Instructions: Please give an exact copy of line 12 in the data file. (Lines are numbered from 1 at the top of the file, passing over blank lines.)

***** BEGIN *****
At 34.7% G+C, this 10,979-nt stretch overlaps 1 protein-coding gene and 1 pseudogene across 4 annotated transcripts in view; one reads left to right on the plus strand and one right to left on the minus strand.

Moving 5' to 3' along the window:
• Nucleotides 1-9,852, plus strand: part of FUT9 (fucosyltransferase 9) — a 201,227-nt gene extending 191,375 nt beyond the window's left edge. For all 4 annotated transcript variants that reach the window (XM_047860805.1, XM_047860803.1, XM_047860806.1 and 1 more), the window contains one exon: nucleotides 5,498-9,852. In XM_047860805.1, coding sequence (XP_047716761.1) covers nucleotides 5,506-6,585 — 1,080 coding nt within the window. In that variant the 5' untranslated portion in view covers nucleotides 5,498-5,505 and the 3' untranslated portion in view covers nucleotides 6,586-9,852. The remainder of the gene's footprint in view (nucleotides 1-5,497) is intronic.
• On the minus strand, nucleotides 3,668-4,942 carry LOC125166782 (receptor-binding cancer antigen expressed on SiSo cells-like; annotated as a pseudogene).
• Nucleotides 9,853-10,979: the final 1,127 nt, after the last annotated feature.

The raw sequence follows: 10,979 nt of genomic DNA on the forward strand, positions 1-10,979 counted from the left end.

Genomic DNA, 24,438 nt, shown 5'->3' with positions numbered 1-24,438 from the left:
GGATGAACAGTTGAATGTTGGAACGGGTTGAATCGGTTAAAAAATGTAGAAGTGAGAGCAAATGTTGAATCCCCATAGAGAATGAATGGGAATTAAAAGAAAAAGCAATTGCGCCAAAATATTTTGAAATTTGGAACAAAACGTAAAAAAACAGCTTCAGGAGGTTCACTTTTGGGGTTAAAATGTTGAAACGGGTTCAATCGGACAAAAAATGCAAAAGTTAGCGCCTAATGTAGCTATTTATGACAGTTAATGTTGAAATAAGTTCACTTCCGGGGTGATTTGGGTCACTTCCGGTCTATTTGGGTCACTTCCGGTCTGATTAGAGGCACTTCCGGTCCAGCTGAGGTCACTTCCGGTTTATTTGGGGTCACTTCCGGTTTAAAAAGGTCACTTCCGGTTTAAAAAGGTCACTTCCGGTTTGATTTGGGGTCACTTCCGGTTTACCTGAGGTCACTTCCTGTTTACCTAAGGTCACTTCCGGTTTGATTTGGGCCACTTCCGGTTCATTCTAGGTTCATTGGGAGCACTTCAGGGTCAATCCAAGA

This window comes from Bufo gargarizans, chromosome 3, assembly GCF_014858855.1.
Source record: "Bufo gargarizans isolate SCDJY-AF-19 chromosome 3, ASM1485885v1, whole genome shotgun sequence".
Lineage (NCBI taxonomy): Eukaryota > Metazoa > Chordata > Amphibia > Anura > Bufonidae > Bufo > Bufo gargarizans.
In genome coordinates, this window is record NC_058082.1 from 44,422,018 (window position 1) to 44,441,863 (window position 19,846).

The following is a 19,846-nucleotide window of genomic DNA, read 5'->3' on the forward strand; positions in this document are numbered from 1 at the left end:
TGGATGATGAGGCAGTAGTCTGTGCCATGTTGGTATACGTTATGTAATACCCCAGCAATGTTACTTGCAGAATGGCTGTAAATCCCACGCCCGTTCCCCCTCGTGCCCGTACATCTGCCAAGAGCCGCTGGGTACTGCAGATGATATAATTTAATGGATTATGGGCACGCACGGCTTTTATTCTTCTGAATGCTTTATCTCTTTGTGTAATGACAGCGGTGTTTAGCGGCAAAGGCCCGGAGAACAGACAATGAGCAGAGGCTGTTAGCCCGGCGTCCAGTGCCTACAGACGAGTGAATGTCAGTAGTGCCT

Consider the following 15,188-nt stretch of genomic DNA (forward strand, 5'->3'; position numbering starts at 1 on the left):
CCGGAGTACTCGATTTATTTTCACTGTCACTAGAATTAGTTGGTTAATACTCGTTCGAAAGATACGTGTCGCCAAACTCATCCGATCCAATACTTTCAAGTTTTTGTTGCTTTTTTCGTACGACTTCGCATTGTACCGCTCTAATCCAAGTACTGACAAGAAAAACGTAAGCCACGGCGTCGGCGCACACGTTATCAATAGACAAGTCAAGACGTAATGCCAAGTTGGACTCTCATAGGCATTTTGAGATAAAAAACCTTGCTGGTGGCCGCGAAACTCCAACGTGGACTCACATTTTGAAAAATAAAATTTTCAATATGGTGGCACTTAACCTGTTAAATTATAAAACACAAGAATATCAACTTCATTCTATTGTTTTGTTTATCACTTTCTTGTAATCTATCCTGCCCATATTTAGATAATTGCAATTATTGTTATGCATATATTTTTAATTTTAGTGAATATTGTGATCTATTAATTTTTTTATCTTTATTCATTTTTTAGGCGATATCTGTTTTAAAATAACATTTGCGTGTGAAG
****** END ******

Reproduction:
In genome coordinates, this window is record NC_058082.1 from 44,422,018 (window position 1) to 44,441,863 (window position 19,846).